Digital technology has been part of everyday life for many years now, so logically there's a whole [ws]generation [/ws] of individuals for whom concepts such as the Internet and [ws]wireless [/ws] technology are just [ws]humdrum[/ws], because they've never lived in a world where they didn't exist. These are the so-called digital natives, generally anyone born from 1980 onwards. Digital immigrants are their antithesis, being the folks born earlier who, either [ws]reluctantly [/ws] or [ws]enthusiastically[/ws], have adapted to the digital world and incorporated its tools into their lives.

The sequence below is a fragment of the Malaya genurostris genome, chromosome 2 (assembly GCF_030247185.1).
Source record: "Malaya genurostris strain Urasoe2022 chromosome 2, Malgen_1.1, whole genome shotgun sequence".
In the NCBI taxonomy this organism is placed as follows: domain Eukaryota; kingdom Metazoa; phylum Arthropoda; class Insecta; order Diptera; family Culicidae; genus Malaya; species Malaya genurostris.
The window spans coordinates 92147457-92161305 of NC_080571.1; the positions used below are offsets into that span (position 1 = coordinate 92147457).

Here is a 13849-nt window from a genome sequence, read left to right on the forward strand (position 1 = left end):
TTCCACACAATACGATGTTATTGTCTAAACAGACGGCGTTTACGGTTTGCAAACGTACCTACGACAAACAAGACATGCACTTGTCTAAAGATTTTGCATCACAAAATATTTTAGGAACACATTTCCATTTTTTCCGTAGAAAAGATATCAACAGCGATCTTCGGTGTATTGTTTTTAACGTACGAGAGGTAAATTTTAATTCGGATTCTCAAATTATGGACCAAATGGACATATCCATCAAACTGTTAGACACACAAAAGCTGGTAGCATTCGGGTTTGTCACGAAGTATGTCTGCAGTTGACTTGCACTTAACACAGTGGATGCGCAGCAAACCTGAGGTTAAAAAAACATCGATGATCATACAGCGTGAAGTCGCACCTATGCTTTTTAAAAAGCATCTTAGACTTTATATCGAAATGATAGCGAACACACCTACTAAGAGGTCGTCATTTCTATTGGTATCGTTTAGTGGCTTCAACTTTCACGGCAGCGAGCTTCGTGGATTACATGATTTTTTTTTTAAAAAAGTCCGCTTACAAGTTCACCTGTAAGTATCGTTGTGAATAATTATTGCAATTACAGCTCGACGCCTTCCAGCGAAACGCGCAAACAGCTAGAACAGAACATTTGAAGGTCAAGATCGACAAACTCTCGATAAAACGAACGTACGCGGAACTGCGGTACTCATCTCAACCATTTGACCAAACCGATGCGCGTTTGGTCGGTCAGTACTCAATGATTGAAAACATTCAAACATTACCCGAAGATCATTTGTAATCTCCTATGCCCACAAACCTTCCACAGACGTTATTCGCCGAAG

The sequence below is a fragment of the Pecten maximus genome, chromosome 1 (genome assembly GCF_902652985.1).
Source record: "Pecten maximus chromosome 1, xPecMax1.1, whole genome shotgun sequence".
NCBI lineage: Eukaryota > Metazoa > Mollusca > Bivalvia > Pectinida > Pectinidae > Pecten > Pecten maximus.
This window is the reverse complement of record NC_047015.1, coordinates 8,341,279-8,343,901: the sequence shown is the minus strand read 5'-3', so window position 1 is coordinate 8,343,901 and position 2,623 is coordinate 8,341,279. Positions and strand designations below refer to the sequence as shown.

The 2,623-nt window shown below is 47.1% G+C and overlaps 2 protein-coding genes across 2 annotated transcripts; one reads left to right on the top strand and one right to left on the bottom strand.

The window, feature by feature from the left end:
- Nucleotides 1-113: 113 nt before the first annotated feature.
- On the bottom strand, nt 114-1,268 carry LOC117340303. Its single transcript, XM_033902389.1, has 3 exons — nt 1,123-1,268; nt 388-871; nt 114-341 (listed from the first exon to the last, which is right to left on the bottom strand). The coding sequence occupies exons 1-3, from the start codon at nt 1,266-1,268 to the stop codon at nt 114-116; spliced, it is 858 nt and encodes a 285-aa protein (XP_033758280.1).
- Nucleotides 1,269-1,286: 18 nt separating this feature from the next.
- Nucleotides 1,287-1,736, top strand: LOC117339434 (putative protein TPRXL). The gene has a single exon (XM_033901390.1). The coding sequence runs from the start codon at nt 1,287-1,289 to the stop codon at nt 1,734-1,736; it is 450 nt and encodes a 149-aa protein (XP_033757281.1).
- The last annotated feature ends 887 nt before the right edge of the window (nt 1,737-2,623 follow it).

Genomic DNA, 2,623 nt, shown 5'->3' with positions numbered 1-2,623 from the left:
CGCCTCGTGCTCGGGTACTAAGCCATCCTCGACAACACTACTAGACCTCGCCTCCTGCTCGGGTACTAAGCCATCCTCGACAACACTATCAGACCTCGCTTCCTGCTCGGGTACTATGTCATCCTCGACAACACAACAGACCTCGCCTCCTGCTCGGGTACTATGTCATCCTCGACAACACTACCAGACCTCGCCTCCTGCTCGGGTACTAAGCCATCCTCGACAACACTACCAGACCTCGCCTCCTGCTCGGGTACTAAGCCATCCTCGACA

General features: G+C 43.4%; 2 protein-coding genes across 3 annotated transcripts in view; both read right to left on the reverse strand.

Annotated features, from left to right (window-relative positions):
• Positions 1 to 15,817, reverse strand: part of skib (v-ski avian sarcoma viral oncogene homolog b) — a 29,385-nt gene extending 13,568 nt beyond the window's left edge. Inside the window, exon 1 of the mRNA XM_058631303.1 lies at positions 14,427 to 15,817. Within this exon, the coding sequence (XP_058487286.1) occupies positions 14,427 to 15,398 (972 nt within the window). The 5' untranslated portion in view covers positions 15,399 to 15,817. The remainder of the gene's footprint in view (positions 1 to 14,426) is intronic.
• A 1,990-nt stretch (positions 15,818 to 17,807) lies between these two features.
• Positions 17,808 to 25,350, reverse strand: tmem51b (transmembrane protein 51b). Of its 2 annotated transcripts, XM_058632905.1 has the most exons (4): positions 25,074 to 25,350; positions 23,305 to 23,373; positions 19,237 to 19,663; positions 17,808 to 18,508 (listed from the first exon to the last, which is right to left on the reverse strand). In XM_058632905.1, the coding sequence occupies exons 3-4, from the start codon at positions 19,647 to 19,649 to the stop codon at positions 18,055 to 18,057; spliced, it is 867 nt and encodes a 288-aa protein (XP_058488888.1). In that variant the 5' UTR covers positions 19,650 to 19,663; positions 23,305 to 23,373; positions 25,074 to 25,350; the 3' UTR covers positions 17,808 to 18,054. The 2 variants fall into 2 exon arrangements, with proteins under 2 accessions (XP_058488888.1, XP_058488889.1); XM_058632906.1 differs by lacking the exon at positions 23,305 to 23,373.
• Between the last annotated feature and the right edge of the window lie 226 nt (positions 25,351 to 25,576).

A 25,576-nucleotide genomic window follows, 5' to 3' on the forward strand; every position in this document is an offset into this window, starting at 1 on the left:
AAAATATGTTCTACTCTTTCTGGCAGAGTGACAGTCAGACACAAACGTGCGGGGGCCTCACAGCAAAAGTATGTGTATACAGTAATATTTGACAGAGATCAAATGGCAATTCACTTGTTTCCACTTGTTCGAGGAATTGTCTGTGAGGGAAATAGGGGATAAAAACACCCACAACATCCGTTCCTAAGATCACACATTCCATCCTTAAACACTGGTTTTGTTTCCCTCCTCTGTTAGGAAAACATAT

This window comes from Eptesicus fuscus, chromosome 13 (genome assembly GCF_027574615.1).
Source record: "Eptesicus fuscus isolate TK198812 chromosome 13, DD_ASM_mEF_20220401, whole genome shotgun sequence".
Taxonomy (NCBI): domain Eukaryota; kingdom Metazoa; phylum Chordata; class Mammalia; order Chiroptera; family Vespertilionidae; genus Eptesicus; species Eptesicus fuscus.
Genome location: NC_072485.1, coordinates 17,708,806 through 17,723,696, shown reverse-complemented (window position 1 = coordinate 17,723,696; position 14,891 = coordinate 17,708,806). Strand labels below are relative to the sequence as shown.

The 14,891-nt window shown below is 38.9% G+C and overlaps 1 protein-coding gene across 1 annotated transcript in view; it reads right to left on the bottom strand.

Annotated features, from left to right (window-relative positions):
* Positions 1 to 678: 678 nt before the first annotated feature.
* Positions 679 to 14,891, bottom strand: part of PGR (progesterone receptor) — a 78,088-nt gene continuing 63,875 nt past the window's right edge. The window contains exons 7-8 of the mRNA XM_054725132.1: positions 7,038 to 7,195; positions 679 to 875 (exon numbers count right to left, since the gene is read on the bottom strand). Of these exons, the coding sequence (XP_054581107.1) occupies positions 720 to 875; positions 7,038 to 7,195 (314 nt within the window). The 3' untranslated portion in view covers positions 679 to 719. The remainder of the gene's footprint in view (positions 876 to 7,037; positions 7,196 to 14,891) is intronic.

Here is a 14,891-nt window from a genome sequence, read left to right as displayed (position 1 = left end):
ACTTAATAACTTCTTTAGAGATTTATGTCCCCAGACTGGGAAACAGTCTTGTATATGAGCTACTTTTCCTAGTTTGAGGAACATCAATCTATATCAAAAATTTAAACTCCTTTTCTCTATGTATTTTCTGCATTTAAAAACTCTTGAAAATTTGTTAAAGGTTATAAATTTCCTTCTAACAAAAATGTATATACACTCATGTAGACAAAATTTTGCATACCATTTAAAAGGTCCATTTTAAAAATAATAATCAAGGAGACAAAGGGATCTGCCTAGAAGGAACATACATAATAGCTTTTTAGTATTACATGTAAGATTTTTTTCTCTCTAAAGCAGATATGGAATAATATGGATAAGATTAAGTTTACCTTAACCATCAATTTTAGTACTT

Predictably, the [ws]distinction [/ws] between digital natives and digital immigrants is [ws]controversial[/ws], not least because the digital universe currently inhabited by digital natives was in fact conceived and created by digital immigrants. It also makes assertions that may not be [ws]consistently [/ws] valid, i.e. the idea that younger adults and children are always comfortable with technology, and that [ws]correspondingly [/ws] older people are more likely to find technology awkward.